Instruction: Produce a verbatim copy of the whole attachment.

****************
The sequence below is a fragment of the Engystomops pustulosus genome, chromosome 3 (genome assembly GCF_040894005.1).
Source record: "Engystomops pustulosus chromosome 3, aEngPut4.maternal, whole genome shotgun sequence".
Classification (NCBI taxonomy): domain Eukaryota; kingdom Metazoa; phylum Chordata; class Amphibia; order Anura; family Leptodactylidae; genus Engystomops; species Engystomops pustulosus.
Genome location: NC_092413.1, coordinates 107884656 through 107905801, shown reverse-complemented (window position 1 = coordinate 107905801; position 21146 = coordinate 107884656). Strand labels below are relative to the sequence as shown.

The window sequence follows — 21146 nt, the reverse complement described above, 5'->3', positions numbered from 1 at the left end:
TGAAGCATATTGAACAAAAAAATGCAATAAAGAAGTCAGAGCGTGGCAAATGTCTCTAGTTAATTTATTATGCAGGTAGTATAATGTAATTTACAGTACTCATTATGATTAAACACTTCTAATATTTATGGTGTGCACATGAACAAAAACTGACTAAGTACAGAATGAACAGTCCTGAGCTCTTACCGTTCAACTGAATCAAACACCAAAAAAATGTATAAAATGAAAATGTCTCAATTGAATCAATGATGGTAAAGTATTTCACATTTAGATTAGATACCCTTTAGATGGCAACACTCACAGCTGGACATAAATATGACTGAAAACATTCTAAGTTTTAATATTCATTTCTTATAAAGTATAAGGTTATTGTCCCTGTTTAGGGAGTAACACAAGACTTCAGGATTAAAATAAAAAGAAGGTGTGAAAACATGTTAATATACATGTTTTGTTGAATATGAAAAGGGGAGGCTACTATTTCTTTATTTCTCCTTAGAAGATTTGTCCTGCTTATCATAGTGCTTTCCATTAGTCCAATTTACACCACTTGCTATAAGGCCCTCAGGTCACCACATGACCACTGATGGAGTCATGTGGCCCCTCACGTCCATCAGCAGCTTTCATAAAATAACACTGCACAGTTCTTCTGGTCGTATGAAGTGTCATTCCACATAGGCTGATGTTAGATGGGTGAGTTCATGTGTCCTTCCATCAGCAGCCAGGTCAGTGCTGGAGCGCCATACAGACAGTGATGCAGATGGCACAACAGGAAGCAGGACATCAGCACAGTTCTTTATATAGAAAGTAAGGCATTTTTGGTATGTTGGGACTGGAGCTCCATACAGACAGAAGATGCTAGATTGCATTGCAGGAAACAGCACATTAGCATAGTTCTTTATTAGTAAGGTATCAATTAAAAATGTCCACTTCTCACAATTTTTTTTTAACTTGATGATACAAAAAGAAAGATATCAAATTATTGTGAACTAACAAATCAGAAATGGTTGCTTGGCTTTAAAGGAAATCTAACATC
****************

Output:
The sequence below is a fragment of the Engystomops pustulosus genome, chromosome 3 (genome assembly GCF_040894005.1).
Source record: "Engystomops pustulosus chromosome 3, aEngPut4.maternal, whole genome shotgun sequence".
Classification (NCBI taxonomy): domain Eukaryota; kingdom Metazoa; phylum Chordata; class Amphibia; order Anura; family Leptodactylidae; genus Engystomops; species Engystomops pustulosus.
Genome location: NC_092413.1, coordinates 107884656 through 107905801, shown reverse-complemented (window position 1 = coordinate 107905801; position 21146 = coordinate 107884656). Strand labels below are relative to the sequence as shown.

The window sequence follows — 21146 nt, the reverse complement described above, 5'->3', positions numbered from 1 at the left end:
TGAAGCATATTGAACAAAAAAATGCAATAAAGAAGTCAGAGCGTGGCAAATGTCTCTAGTTAATTTATTATGCAGGTAGTATAATGTAATTTACAGTACTCATTATGATTAAACACTTCTAATATTTATGGTGTGCACATGAACAAAAACTGACTAAGTACAGAATGAACAGTCCTGAGCTCTTACCGTTCAACTGAATCAAACACCAAAAAAATGTATAAAATGAAAATGTCTCAATTGAATCAATGATGGTAAAGTATTTCACATTTAGATTAGATACCCTTTAGATGGCAACACTCACAGCTGGACATAAATATGACTGAAAACATTCTAAGTTTTAATATTCATTTCTTATAAAGTATAAGGTTATTGTCCCTGTTTAGGGAGTAACACAAGACTTCAGGATTAAAATAAAAAGAAGGTGTGAAAACATGTTAATATACATGTTTTGTTGAATATGAAAAGGGGAGGCTACTATTTCTTTATTTCTCCTTAGAAGATTTGTCCTGCTTATCATAGTGCTTTCCATTAGTCCAATTTACACCACTTGCTATAAGGCCCTCAGGTCACCACATGACCACTGATGGAGTCATGTGGCCCCTCACGTCCATCAGCAGCTTTCATAAAATAACACTGCACAGTTCTTCTGGTCGTATGAAGTGTCATTCCACATAGGCTGATGTTAGATGGGTGAGTTCATGTGTCCTTCCATCAGCAGCCAGGTCAGTGCTGGAGCGCCATACAGACAGTGATGCAGATGGCACAACAGGAAGCAGGACATCAGCACAGTTCTTTATATAGAAAGTAAGGCATTTTTGGTATGTTGGGACTGGAGCTCCATACAGACAGAAGATGCTAGATTGCATTGCAGGAAACAGCACATTAGCATAGTTCTTTATTAGTAAGGTATCAATTAAAAATGTCCACTTCTCACAATTTTTTTTTAACTTGATGATACAAAAAGAAAGATATCAAATTATTGTGAACTAACAAATCAGAAATGGTTGCTTGGCTTTAAAGGAAATCTAACATC